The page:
Rapid optimization of engineered metabolic pathways with serine integrase recombinational assembly (SIRA)

Merrick, C.A., Wardrope, C., Paget, J.E., Colloms, S.D. and Rosser, S.J. (2016) Rapid optimization of engineered metabolic pathways with serine integrase recombinational assembly (SIRA). In: O'Connor, S. E. (ed.) Synthetic Biology and Metabolic Engineering in Plants and Microbes Part A: Metabolism in Microbes. Series: Methods in enzymology (575). Elsevier, pp. 285-317. ISBN 9780128046166 (doi:10.1016/bs.mie.2016.02.009)

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Abstract

Metabolic pathway engineering in microbial hosts for heterologous biosynthesis of commodity compounds and fine chemicals offers a cheaper, greener, and more reliable method of production than does chemical synthesis. However, engineering metabolic pathways within a microbe is a complicated process: levels of gene expression, protein stability, enzyme activity, and metabolic flux must be balanced for high productivity without compromising host cell viability. A major rate-limiting step in engineering microbes for optimum biosynthesis of a target compound is DNA assembly, as current methods can be cumbersome and costly. Serine integrase recombinational assembly (SIRA) is a rapid DNA assembly method that utilizes serine integrases, and is particularly applicable to rapid optimization of engineered metabolic pathways. Using six pairs of orthogonal attP and attB sites with different central dinucleotide sequences that follow SIRA design principles, we have demonstrated that ΦC31 integrase can be used to (1) insert a single piece of DNA into a substrate plasmid; (2) assemble three, four, and five DNA parts encoding the enzymes for functional metabolic pathways in a one-pot reaction; (3) generate combinatorial libraries of metabolic pathway constructs with varied ribosome binding site strengths or gene orders in a one-pot reaction; and (4) replace and add DNA parts within a construct through targeted postassembly modification. We explain the mechanism of SIRA and the principles behind designing a SIRA reaction. We also provide protocols for making SIRA reaction components and practical methods for applying SIRA to rapid optimization of metabolic pathways.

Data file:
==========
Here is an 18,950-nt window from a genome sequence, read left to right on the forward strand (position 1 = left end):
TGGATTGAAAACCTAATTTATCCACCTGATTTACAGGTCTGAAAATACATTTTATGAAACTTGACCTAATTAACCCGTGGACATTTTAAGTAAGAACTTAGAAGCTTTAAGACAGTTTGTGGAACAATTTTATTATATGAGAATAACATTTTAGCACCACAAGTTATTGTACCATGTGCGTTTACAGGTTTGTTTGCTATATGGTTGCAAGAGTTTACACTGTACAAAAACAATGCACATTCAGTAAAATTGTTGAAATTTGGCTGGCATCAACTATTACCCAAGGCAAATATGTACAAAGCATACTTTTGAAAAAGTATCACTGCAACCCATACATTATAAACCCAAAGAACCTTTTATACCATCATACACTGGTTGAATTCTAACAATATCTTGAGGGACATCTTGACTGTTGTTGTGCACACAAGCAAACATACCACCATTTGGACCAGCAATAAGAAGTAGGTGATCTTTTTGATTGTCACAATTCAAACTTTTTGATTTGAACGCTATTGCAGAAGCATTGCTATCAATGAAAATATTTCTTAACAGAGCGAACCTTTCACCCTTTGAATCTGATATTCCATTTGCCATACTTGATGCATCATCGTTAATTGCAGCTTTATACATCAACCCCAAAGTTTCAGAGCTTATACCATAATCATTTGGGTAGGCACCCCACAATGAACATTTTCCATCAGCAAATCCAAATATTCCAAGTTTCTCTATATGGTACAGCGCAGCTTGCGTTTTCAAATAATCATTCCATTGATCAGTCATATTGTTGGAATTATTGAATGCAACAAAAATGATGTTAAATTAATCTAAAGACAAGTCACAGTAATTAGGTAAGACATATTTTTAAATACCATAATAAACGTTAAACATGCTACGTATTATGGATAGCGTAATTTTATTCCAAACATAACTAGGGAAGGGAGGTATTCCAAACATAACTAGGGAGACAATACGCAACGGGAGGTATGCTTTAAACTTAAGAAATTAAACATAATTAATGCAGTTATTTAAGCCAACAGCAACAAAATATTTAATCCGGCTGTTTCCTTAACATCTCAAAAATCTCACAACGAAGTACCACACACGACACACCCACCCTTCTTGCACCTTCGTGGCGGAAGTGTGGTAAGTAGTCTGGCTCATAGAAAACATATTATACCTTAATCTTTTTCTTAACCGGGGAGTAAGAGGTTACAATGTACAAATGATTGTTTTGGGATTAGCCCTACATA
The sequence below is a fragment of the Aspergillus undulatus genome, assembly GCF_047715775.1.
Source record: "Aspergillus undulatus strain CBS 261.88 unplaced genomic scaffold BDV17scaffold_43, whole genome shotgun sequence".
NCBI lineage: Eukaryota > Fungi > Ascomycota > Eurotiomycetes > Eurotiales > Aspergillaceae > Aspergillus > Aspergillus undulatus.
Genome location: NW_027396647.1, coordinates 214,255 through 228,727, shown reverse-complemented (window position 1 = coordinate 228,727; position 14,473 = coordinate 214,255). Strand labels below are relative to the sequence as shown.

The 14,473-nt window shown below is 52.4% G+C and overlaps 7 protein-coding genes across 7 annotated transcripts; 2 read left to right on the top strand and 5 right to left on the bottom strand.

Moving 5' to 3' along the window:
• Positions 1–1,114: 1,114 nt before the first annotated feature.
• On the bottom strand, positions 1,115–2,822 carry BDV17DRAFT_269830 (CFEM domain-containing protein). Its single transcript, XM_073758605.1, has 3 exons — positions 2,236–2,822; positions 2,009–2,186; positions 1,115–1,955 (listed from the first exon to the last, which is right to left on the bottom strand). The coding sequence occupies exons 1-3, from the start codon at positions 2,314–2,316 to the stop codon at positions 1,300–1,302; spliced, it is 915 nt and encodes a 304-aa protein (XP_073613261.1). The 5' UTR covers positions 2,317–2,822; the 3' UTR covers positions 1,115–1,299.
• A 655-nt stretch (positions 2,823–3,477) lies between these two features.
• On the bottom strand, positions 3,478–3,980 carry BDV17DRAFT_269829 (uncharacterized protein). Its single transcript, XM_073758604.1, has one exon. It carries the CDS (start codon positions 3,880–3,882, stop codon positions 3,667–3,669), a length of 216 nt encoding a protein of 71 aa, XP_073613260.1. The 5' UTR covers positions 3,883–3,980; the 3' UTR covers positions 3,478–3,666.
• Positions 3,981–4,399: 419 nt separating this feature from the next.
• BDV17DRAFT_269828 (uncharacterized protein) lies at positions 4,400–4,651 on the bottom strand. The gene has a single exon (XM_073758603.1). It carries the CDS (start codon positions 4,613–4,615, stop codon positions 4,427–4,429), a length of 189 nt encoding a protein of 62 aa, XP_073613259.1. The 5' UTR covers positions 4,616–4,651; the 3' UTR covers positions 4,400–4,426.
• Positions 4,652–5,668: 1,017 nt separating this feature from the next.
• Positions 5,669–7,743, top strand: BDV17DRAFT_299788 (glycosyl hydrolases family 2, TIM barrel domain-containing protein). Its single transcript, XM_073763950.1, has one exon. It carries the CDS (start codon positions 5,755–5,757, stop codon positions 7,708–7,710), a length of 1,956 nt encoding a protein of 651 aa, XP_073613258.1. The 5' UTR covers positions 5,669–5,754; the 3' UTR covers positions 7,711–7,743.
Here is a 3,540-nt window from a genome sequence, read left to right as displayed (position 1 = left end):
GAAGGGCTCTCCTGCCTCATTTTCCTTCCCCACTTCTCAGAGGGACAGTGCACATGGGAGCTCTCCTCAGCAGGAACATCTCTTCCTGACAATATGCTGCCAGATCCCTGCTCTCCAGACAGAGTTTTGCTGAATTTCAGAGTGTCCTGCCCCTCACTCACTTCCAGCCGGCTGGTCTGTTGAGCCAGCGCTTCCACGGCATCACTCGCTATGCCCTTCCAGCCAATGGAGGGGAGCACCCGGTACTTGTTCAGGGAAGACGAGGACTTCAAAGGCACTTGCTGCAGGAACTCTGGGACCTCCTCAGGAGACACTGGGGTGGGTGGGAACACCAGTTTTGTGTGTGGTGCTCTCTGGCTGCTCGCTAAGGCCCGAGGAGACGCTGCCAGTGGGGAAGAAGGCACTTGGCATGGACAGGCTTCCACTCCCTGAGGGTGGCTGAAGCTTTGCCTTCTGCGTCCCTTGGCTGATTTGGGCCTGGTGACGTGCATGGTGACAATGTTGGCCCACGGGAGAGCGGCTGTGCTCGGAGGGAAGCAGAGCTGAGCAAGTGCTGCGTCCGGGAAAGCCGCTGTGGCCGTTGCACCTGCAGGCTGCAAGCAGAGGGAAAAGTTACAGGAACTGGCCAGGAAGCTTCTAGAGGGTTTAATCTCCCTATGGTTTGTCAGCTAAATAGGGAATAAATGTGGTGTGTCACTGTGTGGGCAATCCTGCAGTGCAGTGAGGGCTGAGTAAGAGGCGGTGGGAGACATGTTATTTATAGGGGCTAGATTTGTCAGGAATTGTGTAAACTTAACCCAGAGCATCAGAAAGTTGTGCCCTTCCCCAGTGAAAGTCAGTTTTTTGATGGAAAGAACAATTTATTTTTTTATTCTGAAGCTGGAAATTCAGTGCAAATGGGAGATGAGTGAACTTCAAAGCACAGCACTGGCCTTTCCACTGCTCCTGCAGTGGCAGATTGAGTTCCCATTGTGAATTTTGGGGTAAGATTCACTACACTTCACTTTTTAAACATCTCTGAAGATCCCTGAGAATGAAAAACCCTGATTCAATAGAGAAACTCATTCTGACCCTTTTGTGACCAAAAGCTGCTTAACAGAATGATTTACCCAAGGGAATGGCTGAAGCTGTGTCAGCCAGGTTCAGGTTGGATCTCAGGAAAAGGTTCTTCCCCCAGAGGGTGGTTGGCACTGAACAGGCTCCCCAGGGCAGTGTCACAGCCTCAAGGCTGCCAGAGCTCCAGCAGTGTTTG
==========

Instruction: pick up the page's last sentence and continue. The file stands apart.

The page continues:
Item Type:Book Sections
Status:Published
Refereed:Yes
Glasgow Author(s) Enlighten ID:Rosser, Professor Susan and Colloms, Dr Sean
Authors: Merrick, C.A., Wardrope, C., Paget, J.E., Colloms, S.D., and Rosser, S.J.
College/School:College of Medical Veterinary and Life Sciences > Institute of Molecular Cell and Systems Biology
Journal Name:Methods in Enzymology
Publisher:Elsevier
ISSN:0076-6879
ISSN (Online):1557-7988
ISBN:9780128046166
Published Online:23 March 2016

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Project CodeAward NoProject NamePrincipal InvestigatorFunder's NameFunder RefLead Dept
519113Sandpit: Synthetic integrons for continuous directed evolution of complex genetic ensemblesSusan RosserEngineering & Physical Sciences Research Council (EPSRC)EP/H019154/1RI MOLECULAR CELL & SYSTEMS BIOLOGY
519113Sandpit: Synthetic integrons for continuous directed evolution of complex genetic ensemblesSusan RosserEngineering & Physical Sciences Research Council (EPSRC)EP/H019154/1RI MOLECULAR CELL & SYSTEMS BIOLOGY
519114Sandpit: Synthetic integrons for continuous directed evolution of complex genetic ensemblesSusan RosserEngineering & Physical Sciences Research Council (EPSRC)EP/K034359/1RI MOLECULAR CELL & SYSTEMS BIOLOGY